Neural network analysis in Higgs search using ttH, H→bb and TAG database development for ATLAS

McGlone, Helen Marie (2009) Neural network analysis in Higgs search using ttH, H→bb and TAG database development for ATLAS. PhD thesis, University of Glasgow.

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The Large Hadron Collider, LHC, at Conseil Europeen pour la Recherche Nucleaire, CERN, in Geneva, Switzerland, is an international physics project of unprecedented scale. First proton beams were circulated in the LHC in 2008. The ATLAS Collaboration, an international group of 2000 analysts, scientists, software developers and hardware experts, seeks to push the boundaries of our current understanding of the Universe, and our ability to undertake such studies. A central physics focus of the ATLAS experiment is study of a Higgs boson, a theoretically predicted particle, as yet unobserved in nature. In this thesis, a Neural Network is adopted and developed as an analysis method in a study of a Standard Model Higgs boson in the low mass Higgs range, using the physics channel ttH, H ?bb and Higgs mass mH = 120 GeV. The Neural Network analysis shows that a neural network method can give an improvement in sensitivity of the ttH, H → bb channel. A set of Event Characteristics, associated with a topology where the existence of a reconstructed Higgs boson is not required in each event are defined and it is demonstrated that these characteristics, when used in a neural network, can improve the sensitivity of the channel by improving separation of signal and background events. The neural network analysis uses a collection of Generic Event Characteristics, a neural network of layout 36 : 8 : 4 : 1, 1000 learning cycles and 734033 ttH, H → bb simulated signal and background events, for an integrated luminosity of 1fb-1, to give an output sensitivity of 4.74. We see that the neural network analysis method as described in this analysis improves the sensitivity of the channel from that of the Cuts-Based Analysis performed in previous studies. In the quest for new and multipurpose physics searches and studies, ATLAS will produce data of unprecedented volume and rate in Particle Physics. As analysts are internationally located, data must be accessible across worldwide collaborating institutions. A significant challenge for the ATLAS collaboration lies in developing the capacity in computing terms to manage an unprecedented data challenge in a fluid, sound and transparent way. The ATLAS Event Level Metadata System, TAG Database, is a central part of the ATLAS Computing system. The Event Level Metadata system captures information about ATLAS physics events on an event by event basis, and offers later access to the events for analysis. In this thesis, developments and implementation of the Event Level Metadata system are presented in terms of three studies, these are Feasibility, Scalability and Accessibility. Feasibility studies demonstrate that an Event Level Metadata system can operate within the larger ATLAS software system and gathered information on the implications for Event Level Metadata system development. Scalability studies present implementation and performance of a realistic terabyte scale relational TAG Database and demonstrate that an Event Level Metadata system at terabyte scale is achievable. Accessibility studies present the development of a web interface to the Event Level Metadata system. Studies in this thesis therefore demonstrate that an Event Level Metadata can be integrated with the ATLAS software system, develop solutions for integration, prove that an Event Level Metadata relational database can scale to ATLAS terabyte size, present performance results for a realistic ATLAS scale system and develop a user interface to the Event Level Metadata system.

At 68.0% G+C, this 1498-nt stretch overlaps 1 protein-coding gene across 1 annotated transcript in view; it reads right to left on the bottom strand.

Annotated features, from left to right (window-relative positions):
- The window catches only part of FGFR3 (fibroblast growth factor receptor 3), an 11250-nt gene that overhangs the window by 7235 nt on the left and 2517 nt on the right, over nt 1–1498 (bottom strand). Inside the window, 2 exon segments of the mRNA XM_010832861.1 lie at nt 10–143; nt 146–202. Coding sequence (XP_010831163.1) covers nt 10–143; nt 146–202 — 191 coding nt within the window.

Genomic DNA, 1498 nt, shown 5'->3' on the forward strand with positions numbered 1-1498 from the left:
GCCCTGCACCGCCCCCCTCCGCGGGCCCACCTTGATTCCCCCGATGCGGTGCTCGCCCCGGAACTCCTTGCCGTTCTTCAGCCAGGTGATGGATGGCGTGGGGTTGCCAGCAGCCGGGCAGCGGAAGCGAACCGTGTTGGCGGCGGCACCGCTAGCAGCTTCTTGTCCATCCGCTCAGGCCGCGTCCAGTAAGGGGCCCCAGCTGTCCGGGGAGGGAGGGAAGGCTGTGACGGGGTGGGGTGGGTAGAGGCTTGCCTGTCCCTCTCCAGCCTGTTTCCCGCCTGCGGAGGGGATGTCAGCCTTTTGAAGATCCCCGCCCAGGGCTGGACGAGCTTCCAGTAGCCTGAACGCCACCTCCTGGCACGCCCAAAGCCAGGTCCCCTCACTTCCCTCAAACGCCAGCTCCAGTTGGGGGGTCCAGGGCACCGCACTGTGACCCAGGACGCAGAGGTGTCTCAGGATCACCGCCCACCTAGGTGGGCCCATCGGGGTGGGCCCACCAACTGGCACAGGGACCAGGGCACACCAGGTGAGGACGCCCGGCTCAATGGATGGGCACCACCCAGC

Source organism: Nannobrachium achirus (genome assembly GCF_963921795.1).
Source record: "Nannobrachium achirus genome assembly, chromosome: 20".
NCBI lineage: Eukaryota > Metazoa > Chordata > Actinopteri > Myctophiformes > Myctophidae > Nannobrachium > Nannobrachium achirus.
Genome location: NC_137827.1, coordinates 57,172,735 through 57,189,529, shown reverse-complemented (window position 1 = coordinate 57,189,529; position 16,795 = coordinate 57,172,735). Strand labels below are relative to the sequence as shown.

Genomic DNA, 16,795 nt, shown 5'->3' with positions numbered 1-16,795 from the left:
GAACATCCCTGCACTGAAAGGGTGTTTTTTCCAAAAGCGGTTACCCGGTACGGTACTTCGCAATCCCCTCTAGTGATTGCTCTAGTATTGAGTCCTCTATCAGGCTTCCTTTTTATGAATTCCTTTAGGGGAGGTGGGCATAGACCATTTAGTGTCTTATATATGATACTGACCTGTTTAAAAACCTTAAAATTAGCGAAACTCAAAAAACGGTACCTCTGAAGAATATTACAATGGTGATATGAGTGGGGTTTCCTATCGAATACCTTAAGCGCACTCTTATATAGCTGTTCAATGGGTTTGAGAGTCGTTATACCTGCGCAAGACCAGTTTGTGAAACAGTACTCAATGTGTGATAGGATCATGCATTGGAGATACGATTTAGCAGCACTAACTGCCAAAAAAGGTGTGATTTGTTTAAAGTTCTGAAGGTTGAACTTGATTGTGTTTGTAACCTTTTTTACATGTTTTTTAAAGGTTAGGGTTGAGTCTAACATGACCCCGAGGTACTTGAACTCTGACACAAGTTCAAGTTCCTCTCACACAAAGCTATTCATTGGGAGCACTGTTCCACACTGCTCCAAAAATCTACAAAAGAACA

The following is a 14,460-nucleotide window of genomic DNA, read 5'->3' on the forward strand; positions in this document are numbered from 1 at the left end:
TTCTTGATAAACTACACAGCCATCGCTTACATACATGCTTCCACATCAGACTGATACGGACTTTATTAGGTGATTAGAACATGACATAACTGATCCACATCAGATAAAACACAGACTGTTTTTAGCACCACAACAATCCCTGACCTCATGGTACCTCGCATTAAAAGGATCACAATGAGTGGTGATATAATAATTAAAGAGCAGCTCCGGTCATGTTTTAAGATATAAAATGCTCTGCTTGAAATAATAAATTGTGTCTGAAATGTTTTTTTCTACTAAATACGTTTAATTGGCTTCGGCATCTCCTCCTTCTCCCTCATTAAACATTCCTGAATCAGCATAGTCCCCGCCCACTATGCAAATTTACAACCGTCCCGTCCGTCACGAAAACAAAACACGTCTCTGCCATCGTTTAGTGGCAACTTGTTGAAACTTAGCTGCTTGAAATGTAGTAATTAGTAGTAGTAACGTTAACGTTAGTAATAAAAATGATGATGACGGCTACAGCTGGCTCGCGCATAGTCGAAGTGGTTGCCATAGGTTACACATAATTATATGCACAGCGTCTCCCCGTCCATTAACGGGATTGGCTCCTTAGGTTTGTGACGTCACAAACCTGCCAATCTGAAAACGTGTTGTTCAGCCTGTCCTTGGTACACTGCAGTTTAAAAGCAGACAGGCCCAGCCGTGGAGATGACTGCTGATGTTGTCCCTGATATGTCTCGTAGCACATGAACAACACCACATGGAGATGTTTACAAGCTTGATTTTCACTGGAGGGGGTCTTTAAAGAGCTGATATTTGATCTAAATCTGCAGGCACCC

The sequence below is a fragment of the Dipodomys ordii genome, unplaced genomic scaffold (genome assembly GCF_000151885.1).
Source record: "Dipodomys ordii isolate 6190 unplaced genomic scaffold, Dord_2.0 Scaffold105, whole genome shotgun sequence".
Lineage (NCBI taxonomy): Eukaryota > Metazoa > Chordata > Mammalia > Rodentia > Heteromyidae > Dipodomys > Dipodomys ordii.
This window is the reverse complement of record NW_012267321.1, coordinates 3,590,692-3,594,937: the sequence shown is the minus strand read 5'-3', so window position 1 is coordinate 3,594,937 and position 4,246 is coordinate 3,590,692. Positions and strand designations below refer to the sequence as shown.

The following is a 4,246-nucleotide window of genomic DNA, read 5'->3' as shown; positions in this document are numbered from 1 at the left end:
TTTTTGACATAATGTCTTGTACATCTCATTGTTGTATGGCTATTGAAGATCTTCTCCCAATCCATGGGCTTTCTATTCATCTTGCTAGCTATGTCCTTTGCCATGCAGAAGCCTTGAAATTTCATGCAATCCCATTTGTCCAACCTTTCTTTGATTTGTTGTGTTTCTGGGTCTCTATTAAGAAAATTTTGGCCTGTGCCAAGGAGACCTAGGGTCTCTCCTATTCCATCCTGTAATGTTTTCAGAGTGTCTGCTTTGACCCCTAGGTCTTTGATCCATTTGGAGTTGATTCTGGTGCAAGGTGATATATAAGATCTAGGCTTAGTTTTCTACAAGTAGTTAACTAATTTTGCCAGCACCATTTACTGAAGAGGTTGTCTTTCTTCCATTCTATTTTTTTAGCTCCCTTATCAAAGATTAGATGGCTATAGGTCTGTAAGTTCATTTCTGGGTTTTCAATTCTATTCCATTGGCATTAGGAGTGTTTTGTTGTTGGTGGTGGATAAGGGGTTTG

Item Type: Thesis (PhD)
Qualification Level: Doctoral
Keywords: High energy physics.
Subjects: Q Science > QC Physics
Colleges/Schools: College of Science and Engineering > School of Physics and Astronomy
Supervisor's Name: Supervisor, not known
Date of Award: 2009
Depositing User: Enlighten Team
Unique ID: glathesis:2009-71226
Copyright: Copyright of this thesis is held by the author.
Date Deposited: 10 May 2019 10:49
Last Modified: 11 Jul 2021 10:40
Thesis DOI: 10.5525/gla.thesis.71226

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